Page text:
Two Australian engineers are set to shake up the computer and electronics industries, having developed technology to make circuits out of plastic.
The Circuits in Plastic (CIP) technology was created by Professor David Thiel and Madhusudan Rao Neeli, at the faculty of engineering and information technology at Griffith University in Brisbane, Australia.
CIP technology is more environmentally friendly than traditional circuits, as the circuits can be made from recycled plastic and don't contain any hazardous substances. As well, since packaging is part of the base circuit board there is no need for additional packaging material.
Different 3D-shaped circuits can be made using CIP that are also waterproof.
The new concept was featured on an Australian television show The New Inventors where a working circuit was demonstrated.
"The circuit board is a plastic sheet in which all components are placed in divots," Thiel said. "The conductor is screen-printed into a thin cover sheet, which is then thermally bonded to the circuit board."
Thiel heads the Centre for Wireless Monitoring and Applications at Griffith and teaches electromagnetics, practical electronics, mathematics and research methods.
According to its designers, the CIP technology can be applied to a wide range of circuits "from simple to complex", in terms of design and functionality.
"The beauty of the technology is you can use recycled and biodegradable plastics," he said. "At the end of the circuit's life the components are mechanically disassembled and recycled, which means a lower carbon footprint compared with the shredding and incineration of traditional circuits."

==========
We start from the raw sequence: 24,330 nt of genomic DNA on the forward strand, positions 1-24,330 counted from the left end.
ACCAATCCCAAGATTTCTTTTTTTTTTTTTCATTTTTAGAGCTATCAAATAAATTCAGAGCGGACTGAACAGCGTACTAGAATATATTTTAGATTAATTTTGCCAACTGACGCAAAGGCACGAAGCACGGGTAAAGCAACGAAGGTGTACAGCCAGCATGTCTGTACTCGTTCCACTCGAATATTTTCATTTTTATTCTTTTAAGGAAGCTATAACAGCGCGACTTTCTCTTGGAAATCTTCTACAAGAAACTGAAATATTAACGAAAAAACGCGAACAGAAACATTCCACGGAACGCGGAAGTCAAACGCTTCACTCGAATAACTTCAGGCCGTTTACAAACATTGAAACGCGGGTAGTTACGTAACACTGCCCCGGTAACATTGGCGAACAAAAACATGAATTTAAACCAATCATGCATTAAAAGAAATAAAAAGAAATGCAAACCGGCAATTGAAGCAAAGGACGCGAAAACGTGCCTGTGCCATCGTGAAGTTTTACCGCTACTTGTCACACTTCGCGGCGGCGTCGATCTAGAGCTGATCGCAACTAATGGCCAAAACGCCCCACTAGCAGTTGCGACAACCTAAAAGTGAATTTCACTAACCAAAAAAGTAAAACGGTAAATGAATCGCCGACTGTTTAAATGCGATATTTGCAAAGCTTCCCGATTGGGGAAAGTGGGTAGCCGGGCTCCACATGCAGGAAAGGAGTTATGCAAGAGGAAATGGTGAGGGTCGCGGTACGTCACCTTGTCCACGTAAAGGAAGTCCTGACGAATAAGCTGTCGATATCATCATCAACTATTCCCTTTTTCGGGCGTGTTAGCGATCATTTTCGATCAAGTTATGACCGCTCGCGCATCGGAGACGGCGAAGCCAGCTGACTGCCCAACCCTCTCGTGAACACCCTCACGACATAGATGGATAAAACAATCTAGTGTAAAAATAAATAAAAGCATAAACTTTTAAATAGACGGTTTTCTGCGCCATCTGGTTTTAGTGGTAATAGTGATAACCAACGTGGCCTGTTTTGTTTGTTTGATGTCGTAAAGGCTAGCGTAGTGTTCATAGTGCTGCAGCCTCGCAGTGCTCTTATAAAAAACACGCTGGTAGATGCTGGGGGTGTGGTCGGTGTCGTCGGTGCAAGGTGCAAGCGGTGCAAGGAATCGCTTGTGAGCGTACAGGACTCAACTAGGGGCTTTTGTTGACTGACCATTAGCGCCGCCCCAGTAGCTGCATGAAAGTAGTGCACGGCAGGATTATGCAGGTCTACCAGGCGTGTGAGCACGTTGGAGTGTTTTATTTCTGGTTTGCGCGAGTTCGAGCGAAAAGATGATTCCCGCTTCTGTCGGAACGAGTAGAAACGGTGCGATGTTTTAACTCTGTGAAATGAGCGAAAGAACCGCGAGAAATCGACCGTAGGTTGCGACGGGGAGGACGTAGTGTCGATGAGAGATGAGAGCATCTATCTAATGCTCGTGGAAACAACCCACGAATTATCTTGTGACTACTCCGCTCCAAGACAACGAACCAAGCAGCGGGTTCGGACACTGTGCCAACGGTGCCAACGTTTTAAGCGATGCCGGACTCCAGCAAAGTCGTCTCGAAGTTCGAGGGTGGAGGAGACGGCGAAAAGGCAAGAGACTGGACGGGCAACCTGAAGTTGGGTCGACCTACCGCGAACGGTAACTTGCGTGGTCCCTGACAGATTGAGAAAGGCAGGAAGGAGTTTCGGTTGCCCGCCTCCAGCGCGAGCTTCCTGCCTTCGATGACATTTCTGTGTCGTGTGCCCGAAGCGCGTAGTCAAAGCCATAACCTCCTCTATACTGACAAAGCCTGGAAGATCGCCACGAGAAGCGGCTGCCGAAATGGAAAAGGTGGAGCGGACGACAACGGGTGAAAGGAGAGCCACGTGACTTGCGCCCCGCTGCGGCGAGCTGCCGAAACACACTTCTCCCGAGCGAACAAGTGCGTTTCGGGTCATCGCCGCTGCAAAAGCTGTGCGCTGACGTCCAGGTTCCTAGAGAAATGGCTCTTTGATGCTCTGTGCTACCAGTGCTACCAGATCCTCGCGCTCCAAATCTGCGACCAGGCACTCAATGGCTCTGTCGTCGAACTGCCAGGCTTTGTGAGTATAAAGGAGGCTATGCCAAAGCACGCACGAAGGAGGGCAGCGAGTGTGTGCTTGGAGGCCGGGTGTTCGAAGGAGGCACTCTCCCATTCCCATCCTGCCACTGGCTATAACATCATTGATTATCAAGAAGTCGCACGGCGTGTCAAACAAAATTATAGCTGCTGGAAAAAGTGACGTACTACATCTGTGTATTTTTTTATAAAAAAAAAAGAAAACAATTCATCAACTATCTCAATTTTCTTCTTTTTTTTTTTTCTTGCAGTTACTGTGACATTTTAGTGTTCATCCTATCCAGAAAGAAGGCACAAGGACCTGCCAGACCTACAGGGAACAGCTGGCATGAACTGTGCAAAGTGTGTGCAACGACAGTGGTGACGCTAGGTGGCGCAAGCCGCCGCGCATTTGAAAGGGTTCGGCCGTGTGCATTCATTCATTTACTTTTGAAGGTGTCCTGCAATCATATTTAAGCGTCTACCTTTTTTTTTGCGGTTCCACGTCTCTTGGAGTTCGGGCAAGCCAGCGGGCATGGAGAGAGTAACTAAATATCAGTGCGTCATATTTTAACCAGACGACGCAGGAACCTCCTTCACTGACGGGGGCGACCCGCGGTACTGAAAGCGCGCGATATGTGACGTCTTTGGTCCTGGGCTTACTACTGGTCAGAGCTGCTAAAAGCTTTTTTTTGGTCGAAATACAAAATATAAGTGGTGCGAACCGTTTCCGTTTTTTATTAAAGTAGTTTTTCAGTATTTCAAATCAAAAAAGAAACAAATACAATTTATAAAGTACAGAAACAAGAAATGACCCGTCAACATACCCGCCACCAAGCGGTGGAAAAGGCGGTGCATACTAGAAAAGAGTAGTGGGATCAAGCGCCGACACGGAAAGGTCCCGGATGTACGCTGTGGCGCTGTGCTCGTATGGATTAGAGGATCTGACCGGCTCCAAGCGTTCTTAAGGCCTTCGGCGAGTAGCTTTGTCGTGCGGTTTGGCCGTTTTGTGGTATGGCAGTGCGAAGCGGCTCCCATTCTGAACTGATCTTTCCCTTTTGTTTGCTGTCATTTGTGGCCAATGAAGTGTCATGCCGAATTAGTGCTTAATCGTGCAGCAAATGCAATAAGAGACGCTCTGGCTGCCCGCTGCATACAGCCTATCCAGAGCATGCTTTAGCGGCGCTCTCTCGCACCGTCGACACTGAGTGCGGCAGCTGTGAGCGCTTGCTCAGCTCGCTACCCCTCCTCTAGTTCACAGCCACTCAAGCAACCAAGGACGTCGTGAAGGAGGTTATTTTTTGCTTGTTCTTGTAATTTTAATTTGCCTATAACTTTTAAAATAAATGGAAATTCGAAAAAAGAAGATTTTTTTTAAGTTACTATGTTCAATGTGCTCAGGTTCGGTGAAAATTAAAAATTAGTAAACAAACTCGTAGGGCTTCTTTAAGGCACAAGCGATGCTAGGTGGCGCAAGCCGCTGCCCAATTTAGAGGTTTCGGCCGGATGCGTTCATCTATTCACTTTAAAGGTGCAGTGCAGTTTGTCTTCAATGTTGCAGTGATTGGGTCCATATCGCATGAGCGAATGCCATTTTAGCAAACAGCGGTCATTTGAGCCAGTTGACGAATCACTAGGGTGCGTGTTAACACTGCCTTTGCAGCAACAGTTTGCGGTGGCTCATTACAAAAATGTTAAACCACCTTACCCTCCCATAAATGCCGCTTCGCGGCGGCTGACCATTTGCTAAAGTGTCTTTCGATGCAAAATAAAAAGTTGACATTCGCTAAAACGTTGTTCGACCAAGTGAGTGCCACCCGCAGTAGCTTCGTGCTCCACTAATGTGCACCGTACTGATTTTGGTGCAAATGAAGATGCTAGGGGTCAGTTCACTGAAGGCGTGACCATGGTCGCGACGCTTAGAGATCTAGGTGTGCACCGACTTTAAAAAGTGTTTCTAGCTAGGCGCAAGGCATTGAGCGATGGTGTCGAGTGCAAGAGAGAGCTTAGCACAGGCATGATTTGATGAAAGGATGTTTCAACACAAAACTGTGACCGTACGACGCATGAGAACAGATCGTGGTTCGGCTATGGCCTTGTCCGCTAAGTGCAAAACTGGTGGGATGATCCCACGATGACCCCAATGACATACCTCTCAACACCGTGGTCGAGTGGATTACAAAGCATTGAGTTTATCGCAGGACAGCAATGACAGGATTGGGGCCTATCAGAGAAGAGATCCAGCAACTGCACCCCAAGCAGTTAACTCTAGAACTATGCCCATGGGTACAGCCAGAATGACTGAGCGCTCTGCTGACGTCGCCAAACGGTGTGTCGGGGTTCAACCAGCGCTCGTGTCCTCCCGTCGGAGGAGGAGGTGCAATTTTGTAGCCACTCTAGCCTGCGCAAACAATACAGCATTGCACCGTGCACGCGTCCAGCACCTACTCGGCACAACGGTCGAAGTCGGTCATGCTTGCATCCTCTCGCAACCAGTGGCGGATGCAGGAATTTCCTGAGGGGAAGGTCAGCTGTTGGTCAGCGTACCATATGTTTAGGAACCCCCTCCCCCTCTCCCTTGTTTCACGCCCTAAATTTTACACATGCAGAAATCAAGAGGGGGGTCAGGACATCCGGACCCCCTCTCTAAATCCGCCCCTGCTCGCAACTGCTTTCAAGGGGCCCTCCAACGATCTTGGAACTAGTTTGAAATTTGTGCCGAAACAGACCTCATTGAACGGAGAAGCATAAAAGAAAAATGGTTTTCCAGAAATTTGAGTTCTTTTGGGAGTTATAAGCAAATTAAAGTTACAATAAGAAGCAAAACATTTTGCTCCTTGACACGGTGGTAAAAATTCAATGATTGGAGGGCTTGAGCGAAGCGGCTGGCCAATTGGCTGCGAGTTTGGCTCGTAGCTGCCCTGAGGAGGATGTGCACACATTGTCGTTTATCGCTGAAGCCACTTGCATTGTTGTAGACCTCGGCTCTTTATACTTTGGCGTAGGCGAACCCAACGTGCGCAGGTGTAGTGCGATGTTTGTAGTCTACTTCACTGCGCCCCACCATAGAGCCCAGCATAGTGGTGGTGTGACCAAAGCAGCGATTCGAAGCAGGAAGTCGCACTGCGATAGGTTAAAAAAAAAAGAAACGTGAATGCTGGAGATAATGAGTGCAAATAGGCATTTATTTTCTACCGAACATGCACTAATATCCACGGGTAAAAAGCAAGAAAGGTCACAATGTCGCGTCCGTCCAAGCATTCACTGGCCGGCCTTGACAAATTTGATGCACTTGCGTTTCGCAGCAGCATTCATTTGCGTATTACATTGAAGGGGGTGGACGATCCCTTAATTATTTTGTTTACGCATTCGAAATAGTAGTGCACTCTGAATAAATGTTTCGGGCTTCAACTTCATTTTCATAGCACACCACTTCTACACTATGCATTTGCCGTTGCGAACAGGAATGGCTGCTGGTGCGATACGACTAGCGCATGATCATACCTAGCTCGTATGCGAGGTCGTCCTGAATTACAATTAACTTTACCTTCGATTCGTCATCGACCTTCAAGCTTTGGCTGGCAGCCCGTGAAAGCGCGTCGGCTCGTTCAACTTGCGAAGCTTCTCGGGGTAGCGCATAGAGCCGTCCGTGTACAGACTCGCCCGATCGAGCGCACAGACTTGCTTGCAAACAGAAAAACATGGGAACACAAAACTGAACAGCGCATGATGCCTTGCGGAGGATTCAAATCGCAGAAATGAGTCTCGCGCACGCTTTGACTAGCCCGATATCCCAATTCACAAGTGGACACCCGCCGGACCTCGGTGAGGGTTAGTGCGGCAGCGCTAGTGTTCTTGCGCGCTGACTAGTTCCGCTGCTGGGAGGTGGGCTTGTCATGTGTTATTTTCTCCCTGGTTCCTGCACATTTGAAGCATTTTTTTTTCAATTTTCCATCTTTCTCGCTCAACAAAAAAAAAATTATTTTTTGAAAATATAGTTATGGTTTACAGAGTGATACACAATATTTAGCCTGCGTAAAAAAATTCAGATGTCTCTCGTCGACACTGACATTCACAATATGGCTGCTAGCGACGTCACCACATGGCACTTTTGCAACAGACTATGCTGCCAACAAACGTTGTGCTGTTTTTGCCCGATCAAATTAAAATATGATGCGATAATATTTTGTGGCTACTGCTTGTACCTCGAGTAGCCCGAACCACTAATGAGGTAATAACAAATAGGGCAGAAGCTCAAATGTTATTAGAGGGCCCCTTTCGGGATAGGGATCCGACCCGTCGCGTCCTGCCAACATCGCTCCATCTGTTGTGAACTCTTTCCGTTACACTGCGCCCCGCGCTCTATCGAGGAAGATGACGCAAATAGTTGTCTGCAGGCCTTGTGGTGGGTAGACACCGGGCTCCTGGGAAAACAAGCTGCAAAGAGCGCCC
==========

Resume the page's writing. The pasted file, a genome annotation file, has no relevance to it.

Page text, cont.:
The engineers hope the technology becomes the "circuit breaker" to reduce the amount of toxic electronic waste in landfill. According to the CIP inventors, even with lead-free technology, etching of existing printed circuit board technology and disposal of the chemicals is a significant issue during manufacturing.
"And less chemicals in the process means less toxic waste entering the environment," Neeli said.
As plastic circuits are waterproof, one popular application would be a mobile phone resistant to wet weather and drink spillages.
Environmental friendliness won't come at a price, as the plastic circuits are said to be cheaper to produce than their printed circuit board counterparts.